At some point during Tuesday night’s Democratic debate, many people in living rooms across the country undoubtedly turned to one another with the same basic thought about Hillary Clinton: Oh, so that’s why she’s the front-runner.
They also experienced something historic: For the first time in the modern political era, Americans got to watch leaders of a mainstream political party debate the relative merits of capitalism and democratic socialism.
And, for once, socialism was cast not as the ideology that produced a brutal dictatorship in the old Soviet Union, but as a benign and, yes, democratic outlook that has created rather attractive societies in places such as Denmark and Sweden.
Whatever happens to Bernie Sanders’ candidacy, he will deserve credit for having widened our political horizons.
Sign Up and Save
Get six months of free digital access to The Sacramento Bee
Anyone who compares this encounter with the Republican debates will learn a great deal. Democrats are far more united than Republicans, who are in a shambles.
Democrats are the party of what the political consultants like to call kitchen-table issues – family leave, higher wages and kids being able to afford college – while Republicans are the party of ideology and abstractions. And, if I may borrow from Politico’s puckish writer Glenn Thrush: “A Trump-less debate is a smarter debate.”
Clinton won several victories Tuesday. She was in command throughout and seemed happy to be there. This has not always been her disposition in the long slog since the story broke about her email server. She maintained her good mood and big smile in the face of repeated challenges from CNN’s questioners, deploying the classic Clinton strategy of insisting that the campaign is about what the voters need, not what the media and the GOP want to talk about.
This is where her most important victory came, with a key assist from Sanders. The sound bite played over and over was created when Sanders agreed with Clinton by asserting: “The American people are sick and tired of hearing about your damn emails.”
The crowd exploded into loud applause and raucous cheers. Of course it was a partisan audience, but that is the point. Tuesday marked the moment when the email kerfuffle became a partisan matter – exactly what Clinton has wanted it to be. It will take a major new revelation to move the story back to its old dominant position in the news.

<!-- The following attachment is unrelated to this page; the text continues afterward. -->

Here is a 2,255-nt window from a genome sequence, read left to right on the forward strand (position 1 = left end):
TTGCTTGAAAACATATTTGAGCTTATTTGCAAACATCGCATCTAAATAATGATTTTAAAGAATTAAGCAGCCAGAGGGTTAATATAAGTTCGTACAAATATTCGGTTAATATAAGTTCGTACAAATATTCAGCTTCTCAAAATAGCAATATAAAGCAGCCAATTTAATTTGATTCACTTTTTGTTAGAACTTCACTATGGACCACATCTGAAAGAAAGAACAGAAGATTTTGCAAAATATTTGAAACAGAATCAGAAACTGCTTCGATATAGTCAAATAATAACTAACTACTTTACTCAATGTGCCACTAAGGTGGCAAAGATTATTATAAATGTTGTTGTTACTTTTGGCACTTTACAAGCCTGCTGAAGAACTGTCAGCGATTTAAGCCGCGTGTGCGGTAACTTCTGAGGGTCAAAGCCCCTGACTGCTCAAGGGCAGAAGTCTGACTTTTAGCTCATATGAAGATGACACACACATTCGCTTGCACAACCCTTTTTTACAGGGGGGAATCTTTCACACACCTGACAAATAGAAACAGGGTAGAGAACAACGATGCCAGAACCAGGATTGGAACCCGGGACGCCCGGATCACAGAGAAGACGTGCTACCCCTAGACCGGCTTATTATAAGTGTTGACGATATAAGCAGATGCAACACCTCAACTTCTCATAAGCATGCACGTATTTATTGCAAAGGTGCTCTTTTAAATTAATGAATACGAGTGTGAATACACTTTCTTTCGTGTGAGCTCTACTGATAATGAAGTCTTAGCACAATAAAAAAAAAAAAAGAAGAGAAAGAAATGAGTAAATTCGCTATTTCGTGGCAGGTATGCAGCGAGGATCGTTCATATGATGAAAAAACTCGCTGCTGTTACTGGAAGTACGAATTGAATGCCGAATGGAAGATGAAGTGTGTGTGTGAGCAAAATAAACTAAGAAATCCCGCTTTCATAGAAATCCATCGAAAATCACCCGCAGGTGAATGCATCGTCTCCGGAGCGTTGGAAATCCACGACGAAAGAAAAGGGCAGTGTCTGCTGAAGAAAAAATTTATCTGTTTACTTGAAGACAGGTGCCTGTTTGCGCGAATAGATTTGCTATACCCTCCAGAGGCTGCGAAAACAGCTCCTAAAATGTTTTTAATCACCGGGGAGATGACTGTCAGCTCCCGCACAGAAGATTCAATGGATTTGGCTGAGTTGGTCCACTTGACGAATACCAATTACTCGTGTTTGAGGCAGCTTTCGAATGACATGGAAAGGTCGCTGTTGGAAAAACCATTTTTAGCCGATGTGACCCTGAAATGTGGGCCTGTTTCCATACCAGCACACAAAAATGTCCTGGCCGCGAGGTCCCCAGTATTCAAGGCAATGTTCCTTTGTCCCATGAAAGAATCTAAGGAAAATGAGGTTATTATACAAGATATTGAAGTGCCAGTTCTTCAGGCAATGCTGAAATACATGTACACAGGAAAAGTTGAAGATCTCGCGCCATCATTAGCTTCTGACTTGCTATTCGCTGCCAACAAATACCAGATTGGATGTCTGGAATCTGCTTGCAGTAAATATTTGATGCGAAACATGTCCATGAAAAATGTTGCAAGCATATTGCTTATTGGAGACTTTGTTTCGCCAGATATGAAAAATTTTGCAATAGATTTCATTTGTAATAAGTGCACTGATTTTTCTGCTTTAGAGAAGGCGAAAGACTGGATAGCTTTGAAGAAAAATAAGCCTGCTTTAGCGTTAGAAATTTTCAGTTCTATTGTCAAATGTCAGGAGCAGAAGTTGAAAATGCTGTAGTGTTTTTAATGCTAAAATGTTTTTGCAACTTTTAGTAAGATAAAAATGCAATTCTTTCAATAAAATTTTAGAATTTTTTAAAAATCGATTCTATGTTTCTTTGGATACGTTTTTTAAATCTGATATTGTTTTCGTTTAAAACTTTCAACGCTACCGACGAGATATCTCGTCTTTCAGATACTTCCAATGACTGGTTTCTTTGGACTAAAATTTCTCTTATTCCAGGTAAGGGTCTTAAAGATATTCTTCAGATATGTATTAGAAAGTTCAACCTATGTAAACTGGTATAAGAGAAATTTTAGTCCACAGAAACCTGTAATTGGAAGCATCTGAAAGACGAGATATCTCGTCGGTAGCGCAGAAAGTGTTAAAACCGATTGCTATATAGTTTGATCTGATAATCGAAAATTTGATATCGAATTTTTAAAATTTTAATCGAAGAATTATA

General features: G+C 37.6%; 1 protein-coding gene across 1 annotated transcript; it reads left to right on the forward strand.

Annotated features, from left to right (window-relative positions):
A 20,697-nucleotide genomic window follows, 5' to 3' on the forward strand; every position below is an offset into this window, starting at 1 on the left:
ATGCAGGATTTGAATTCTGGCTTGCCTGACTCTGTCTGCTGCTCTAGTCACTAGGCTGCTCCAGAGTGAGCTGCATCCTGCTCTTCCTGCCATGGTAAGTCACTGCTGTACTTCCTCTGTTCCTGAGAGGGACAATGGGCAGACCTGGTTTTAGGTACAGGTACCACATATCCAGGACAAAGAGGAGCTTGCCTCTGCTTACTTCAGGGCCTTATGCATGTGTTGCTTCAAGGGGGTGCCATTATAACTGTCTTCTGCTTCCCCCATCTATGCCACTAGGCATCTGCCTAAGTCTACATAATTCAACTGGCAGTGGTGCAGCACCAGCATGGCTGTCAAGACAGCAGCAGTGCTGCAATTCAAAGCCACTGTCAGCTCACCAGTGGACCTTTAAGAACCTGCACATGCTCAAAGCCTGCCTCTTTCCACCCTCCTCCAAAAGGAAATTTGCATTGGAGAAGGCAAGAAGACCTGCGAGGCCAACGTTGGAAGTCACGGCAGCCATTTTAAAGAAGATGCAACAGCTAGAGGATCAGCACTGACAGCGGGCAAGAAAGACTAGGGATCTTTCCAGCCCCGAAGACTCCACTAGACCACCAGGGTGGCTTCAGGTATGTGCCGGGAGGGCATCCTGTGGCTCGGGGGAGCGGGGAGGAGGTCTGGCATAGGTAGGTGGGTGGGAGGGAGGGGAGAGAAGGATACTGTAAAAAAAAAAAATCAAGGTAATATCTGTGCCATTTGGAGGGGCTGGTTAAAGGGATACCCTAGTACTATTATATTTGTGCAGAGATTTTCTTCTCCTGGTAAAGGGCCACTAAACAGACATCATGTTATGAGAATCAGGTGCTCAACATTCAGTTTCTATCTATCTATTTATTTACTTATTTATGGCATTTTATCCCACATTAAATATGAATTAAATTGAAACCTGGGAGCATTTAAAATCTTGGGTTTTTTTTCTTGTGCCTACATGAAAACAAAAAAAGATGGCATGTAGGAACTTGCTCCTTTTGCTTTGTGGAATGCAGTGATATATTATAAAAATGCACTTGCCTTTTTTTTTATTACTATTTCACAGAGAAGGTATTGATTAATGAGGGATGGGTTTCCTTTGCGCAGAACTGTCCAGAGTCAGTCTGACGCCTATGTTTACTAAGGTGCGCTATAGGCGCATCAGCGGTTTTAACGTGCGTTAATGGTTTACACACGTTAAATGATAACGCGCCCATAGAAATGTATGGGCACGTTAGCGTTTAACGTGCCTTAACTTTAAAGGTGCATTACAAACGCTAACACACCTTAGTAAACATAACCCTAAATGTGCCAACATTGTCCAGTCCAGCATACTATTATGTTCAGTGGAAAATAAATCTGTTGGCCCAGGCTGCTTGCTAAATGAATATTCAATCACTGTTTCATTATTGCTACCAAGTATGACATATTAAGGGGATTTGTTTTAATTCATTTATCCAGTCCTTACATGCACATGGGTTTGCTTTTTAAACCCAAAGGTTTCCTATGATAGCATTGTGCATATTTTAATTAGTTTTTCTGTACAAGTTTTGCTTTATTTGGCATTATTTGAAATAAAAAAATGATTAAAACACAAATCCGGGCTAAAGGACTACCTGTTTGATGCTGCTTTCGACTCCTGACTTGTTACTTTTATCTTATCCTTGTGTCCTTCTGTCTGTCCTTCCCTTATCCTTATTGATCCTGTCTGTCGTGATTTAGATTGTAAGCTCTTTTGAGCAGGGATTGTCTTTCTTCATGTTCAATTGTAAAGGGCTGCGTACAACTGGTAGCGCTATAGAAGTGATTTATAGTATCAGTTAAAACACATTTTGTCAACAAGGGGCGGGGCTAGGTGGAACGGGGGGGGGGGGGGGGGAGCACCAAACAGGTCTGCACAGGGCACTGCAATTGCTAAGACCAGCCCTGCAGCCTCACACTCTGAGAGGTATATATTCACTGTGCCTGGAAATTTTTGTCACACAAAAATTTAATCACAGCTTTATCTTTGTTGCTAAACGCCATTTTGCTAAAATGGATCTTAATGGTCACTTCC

The debt Clinton owes to House Majority Leader Kevin McCarthy is incalculable. Not only did he say that a primary goal of the House Republicans’ Benghazi investigation was to lower Clinton’s poll numbers, he said it at exactly the right time, before this debate, giving Clinton in particular and Democrats in general their rallying cry, just when they needed it.
Gratitude is a virtue, so if Clinton should win the presidency, she might offer McCarthy an ambassadorship to Ireland – or France or Britain or anywhere he wants to go. House Republicans are in such a mess that he might take the job.
But the debate’s most substantive contribution was to the larger philosophical argument the country needs to have in 2016. Republicans plainly still believe their central mission is cutting taxes, shredding regulations and shrinking government. Americans who agree should vote for them.
Democrats clearly believe that government has a role to play in solving the problems of unequal opportunity, imbalances between family life and work, concentrated economic power and wage stagnation.
Clinton’s best personal moment may have been when she defended mandated paid family leave from the critique advanced by Republican contender Carly Fiorina that it would be an excessive burden on small business.
Clinton went straight at the GOP’s contradictions: “It’s always the Republicans or their sympathizers who say, ‘You can’t have paid leave; you can’t provide health care,’ ” she said. “They don’t mind having big government to interfere with a woman’s right to choose and to try to take down Planned Parenthood. … We should not be paralyzed by the Republicans and their constant refrain, ‘Big Government this, Big Government that.’ ”
And one way to end this paralysis is to show, as Sanders is doing, that social democratic countries – including Denmark, another of the night’s stars – have thrived over the years with far more social provision than we have.
Setting the boundaries of debate is one of the most important tasks in politics. We now have a more realistic sense of the choices before us: Sanders’ unapologetic democratic socialism, Clinton’s progressive capitalism, and the Republicans’ disdain for government altogether. Guess who occupies the real political center?